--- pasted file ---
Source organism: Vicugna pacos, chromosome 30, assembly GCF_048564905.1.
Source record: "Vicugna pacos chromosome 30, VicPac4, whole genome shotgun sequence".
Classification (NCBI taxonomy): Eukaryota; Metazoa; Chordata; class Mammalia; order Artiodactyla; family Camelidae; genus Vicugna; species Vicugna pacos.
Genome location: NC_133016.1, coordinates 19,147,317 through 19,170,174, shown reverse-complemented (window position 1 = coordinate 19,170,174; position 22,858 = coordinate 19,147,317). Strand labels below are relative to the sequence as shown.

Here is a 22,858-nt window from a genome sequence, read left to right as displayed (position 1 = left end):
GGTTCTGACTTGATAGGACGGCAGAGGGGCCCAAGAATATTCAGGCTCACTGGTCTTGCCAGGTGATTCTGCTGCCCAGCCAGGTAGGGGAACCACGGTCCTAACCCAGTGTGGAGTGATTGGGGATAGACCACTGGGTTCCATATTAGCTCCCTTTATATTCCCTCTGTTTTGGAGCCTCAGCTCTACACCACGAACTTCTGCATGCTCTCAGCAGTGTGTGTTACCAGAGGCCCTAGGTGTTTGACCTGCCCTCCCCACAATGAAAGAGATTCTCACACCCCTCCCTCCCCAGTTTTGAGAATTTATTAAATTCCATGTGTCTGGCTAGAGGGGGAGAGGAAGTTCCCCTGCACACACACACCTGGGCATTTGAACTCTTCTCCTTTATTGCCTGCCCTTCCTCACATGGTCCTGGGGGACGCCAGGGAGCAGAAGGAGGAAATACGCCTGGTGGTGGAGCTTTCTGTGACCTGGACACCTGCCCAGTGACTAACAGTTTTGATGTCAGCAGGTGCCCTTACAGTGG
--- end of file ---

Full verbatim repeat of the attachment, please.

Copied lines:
Source organism: Vicugna pacos, chromosome 30, assembly GCF_048564905.1.
Source record: "Vicugna pacos chromosome 30, VicPac4, whole genome shotgun sequence".
Classification (NCBI taxonomy): Eukaryota; Metazoa; Chordata; class Mammalia; order Artiodactyla; family Camelidae; genus Vicugna; species Vicugna pacos.
Genome location: NC_133016.1, coordinates 19,147,317 through 19,170,174, shown reverse-complemented (window position 1 = coordinate 19,170,174; position 22,858 = coordinate 19,147,317). Strand labels below are relative to the sequence as shown.

Here is a 22,858-nt window from a genome sequence, read left to right as displayed (position 1 = left end):
GGTTCTGACTTGATAGGACGGCAGAGGGGCCCAAGAATATTCAGGCTCACTGGTCTTGCCAGGTGATTCTGCTGCCCAGCCAGGTAGGGGAACCACGGTCCTAACCCAGTGTGGAGTGATTGGGGATAGACCACTGGGTTCCATATTAGCTCCCTTTATATTCCCTCTGTTTTGGAGCCTCAGCTCTACACCACGAACTTCTGCATGCTCTCAGCAGTGTGTGTTACCAGAGGCCCTAGGTGTTTGACCTGCCCTCCCCACAATGAAAGAGATTCTCACACCCCTCCCTCCCCAGTTTTGAGAATTTATTAAATTCCATGTGTCTGGCTAGAGGGGGAGAGGAAGTTCCCCTGCACACACACACCTGGGCATTTGAACTCTTCTCCTTTATTGCCTGCCCTTCCTCACATGGTCCTGGGGGACGCCAGGGAGCAGAAGGAGGAAATACGCCTGGTGGTGGAGCTTTCTGTGACCTGGACACCTGCCCAGTGACTAACAGTTTTGATGTCAGCAGGTGCCCTTACAGTGG